“Do you mind if I switch seats with you? I have a hearing loss and it would help if I had a better view of the speaker,” I asked a well-dressed man at a recent lunch meeting. “What?” he replied with a smirk, not because he didn’t hear me, but because he was making a joke. Seeing my grim smile in return, he continued, “I guess you have probably heard that one before.” That is an understatement.
If I had asked him to switch seats because I had trouble seeing or because I was recovering from surgery and needed extra space for my bandaged foot, I don’t think I would have gotten a joke as the reply. In this modern world, where making fun of people based on race or religion or mental stability is no longer tolerated – and rightly so – why is it still ok to make fun of hearing loss?
I believe it has to do with the stigma surrounding hearing loss. You can read more about that here. People with hearing loss are often seen as “old” or “slow” or “rude” or “out of touch” and “not worth the time.” People sometimes complain to me how frustrating it is that their aging mother or father can’t hear them, or that they have grown weary of constantly repeating themselves, and I can understand how they must feel. Hearing loss is hard on the entire family. But I don’t like when they tell me they wish their loved one would try harder to hear. Can a blind person try harder to see?
Maybe I am being too sensitive. As Tracy Morgan once said,
“We need to learn to laugh at ourselves because when you don’t laugh, you cry. And I don’t feel like crying.”
I agree, but the fact remains — hearing loss is the last disability where insensitivity is still socially acceptable.
Is this because hearing loss is often associated with getting older? Statistics tell us that this is not actually true. According to the Better Hearing Institute, 65% of people with hearing loss are below age 65. Also, 20% of teenagers now experience some form of hearing loss. But the association remains. You can find more hearing loss facts here.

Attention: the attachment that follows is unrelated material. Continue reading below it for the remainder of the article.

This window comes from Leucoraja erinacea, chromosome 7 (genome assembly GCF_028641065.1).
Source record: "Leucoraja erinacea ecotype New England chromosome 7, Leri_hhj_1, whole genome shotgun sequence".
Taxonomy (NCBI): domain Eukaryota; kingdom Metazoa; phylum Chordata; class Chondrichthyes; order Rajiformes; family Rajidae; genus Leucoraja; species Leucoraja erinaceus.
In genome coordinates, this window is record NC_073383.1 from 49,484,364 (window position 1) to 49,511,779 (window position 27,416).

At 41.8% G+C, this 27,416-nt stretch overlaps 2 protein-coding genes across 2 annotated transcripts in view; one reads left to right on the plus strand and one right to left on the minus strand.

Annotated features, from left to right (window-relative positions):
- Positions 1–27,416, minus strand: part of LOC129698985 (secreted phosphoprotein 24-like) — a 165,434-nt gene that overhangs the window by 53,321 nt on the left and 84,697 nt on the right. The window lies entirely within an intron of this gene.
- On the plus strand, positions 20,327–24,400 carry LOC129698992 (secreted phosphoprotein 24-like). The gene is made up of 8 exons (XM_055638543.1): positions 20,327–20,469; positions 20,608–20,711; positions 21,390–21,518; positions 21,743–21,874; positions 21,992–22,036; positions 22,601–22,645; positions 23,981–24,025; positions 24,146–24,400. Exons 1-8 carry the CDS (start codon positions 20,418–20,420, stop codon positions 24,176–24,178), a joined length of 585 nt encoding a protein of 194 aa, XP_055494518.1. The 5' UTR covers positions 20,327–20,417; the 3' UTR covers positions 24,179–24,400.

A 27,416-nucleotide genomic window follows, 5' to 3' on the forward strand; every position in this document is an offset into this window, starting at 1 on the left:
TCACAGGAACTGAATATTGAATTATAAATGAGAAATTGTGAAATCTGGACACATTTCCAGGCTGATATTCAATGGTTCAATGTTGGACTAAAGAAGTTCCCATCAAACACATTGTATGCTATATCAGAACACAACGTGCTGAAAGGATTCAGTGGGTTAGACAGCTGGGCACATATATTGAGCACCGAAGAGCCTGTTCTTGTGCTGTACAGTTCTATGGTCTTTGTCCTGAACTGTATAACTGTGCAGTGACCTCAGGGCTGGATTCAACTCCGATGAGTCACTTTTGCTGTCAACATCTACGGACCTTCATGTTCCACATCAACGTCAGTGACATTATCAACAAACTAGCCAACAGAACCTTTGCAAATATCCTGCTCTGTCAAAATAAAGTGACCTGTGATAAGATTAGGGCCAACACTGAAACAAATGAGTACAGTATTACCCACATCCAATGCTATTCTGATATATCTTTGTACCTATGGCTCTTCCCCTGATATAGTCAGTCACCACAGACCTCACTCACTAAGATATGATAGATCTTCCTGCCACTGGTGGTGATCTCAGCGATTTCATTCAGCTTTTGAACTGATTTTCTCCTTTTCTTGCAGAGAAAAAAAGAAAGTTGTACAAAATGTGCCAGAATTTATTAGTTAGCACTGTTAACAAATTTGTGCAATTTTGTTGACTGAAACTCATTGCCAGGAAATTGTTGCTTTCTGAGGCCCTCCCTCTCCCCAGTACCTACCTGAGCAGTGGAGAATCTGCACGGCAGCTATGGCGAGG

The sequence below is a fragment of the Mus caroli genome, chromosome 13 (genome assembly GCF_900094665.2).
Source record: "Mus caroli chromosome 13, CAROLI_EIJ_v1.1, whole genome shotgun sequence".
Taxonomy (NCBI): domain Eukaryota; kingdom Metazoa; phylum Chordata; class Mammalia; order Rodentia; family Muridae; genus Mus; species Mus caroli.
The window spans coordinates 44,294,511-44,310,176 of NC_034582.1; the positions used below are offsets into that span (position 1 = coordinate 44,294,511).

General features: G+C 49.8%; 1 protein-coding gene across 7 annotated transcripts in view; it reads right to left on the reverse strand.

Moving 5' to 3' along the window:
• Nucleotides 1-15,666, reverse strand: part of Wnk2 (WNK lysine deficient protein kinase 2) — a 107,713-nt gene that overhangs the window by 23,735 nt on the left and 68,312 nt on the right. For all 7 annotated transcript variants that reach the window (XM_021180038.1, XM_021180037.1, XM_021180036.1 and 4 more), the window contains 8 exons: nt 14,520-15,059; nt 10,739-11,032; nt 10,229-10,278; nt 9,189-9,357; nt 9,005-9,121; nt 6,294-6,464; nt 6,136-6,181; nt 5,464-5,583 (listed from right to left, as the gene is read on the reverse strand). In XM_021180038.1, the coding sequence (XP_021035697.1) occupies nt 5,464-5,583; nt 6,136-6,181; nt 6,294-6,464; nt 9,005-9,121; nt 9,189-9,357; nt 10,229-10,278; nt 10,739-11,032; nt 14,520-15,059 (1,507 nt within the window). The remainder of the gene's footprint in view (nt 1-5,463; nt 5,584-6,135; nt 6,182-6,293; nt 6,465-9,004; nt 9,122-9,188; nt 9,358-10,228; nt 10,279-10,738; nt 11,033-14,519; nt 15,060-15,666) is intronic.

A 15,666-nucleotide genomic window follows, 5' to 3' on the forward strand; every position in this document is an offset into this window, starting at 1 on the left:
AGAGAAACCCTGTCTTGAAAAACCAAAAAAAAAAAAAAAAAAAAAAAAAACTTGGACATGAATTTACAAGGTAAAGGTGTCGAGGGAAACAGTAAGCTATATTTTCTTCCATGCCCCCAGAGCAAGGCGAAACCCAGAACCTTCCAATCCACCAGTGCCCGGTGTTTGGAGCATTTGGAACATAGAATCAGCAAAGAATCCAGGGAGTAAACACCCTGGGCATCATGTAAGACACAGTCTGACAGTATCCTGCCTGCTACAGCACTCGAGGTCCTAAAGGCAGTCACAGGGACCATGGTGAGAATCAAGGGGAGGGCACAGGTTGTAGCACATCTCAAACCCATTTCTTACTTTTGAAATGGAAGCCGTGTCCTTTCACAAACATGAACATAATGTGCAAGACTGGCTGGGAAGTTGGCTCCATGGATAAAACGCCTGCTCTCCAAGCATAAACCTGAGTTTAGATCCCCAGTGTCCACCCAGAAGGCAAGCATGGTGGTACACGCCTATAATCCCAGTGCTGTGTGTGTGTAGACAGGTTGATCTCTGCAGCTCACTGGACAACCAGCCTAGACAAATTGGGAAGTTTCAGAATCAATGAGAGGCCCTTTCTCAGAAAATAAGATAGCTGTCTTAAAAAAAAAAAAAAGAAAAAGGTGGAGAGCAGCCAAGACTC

I recently attended a conference, where the topic of growing older was on the agenda. One of the speakers, Lynne Spreen, blogs frequently on the topic of ageism. In her talk, she shared several examples in which older folks were portrayed poorly. For example, in the tablet ad below, how would you feel if it said, “A tablet so simple even a woman can use it.” Or, imagine replacing the word old in these ads with the name of a racial or religious group — it would transform the sentence into a slur! You can read her original post here.
So what can we do to break the stigma of hearing loss?
1. Keep talking about it. While much has been written lately about the fading stigma of hearing loss now that wearing Bluetooth type devices on the ear is commonplace, I’m not sure I am convinced. If hearing loss is still the punchline of a joke, the stigma remains.
2. Refute the stigma by leading our vibrant and engaging lives with our hearing loss and hearing devices proudly on display. Encourage others to do the same.
3. Educate the public about the challenges of hearing loss and advocate for public policy changes instituting accommodations for people with hearing loss in public spaces and including hearing devices in insurance coverage.
4. Advocate for ourselves by demanding the accommodations we need and commending those businesses who provide them.
5. Vote with our patronage. There are 50 million people in the United States with hearing loss — this is a lot of potential consumer spending. Frequent businesses and service providers that are hearing loss friendly and avoid those that are not. Be sure to tell these businesses why you do or do not use their services.
Readers, do people make jokes to you about your hearing loss?